Very cool thing to do, in my opinion.
Very cool thing to do, in my opinion. CB

You'll probably get this a lot today, but you have until 8 pm to fill out your ballot and slide it into a drop box. At this point, fuck snail mail — just put it in the closest box to make sure your vote gets counted. Luckily, we've done a lot of the work for you: If you need to catch up on the stakes and the candidates, take 7.5 minutes to read our legally biding endorsements. Reading this at 7:45 pm for some reason? Then pull up our cheat sheet and thank us later. Not registered in Seattle but suddenly want to be? Have any other voting mechanics questions? Follow Matt's advice.

Pacific Northwest Ballet’s The Nutcracker is Back Onstage at McCaw Hall! Tickets start at $27.
Join PNB for a timeless tale of holiday adventure performed by PNB’s amazing dancers and orchestra.
Seattle ballot return statistics as of last night at 6 pm show that retired people and people with water views will speak with the loudest voice in the election -- unless you youths get out there and vote.
Seattle ballot return statistics as of last night at 6 pm show that retired people and people with water views will speak louder than other age groups in the election — unless the youths get out there and vote today. King County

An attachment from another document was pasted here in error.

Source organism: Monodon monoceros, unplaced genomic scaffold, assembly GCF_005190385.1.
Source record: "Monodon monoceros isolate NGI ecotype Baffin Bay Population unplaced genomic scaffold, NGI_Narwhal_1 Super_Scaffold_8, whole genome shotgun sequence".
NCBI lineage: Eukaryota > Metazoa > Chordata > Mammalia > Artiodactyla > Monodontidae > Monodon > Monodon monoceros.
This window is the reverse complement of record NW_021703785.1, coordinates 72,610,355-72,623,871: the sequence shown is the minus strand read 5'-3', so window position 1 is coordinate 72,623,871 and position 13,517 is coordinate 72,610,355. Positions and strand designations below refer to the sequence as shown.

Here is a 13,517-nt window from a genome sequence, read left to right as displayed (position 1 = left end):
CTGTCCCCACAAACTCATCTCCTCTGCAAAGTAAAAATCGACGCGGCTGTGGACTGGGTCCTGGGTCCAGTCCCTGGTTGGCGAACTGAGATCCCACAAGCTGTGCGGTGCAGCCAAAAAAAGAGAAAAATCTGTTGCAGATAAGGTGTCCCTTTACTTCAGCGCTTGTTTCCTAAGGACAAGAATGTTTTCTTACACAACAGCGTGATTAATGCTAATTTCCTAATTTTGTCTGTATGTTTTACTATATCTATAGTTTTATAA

Local hospital leaders say COVID cases are plateauing: Coronavirus cases and hospitalizations were declining after the delta surge, but have now stalled around 1,000, KING 5 reports. Not great.

Judge dismisses lawsuit from mother of Lorenzo Anderson: A federal judge dismissed the lawsuit from the mother of Horace Lorenzo Anderson after he "concluded the city did not create a dangerous situation for the young man when police abandoned the department’s East Precinct during the unrest," the Seattle Times reports. In order to successfully sue, “the City must have known that something was going to happen but chose to ignore the risk and expose plaintiff to it anyway," the judge ruled.

Introducing Skeleton Theatre, courtesy of the West Seattle Blog:

ICYMI: King County is speeding up its distribution of more than $100 million in rent assistance after lagging behind other counties for months. The county has now spent nearly half of its latest pot of federal money, the Seattle Times reports. But now, the need could outstrip the money available. The county received 10,000 new applications for help in the past five weeks. If the county runs out of money with renters still in need, then the hardest-hit area will be South King County, where in some areas as many as 11% of households have applied for rent assistance.

FIFA officials visit Seattle looking for World Cup 2026 city: The Seattle World Cup Committee will present its proposal to host the games and the Space Needle will raise a "SEA 2026 flag," KOMO reports. Seattle is competing against San Francisco, Kansas City and others to eventually let a bunch of English hooligans run wild around town.

The Supreme Court may admit there's something a little funny about that Texas abortion law: The New York Times reports that Justices Brett Kavanaugh and Amy Coney Barrett "hinted" during oral arguments Monday that a majority on the court could allow abortion providers—but not the DOJ—to challenge an OBVIOUSLY UNCONSTITUTIONAL law in federal court, even though that OBVIOUSLY UNCONSTITUTIONAL law forbids such a challenge. No word on whether SCOTUS would deign to block the law while the lower court decides what to do, if they let that happen in the first place.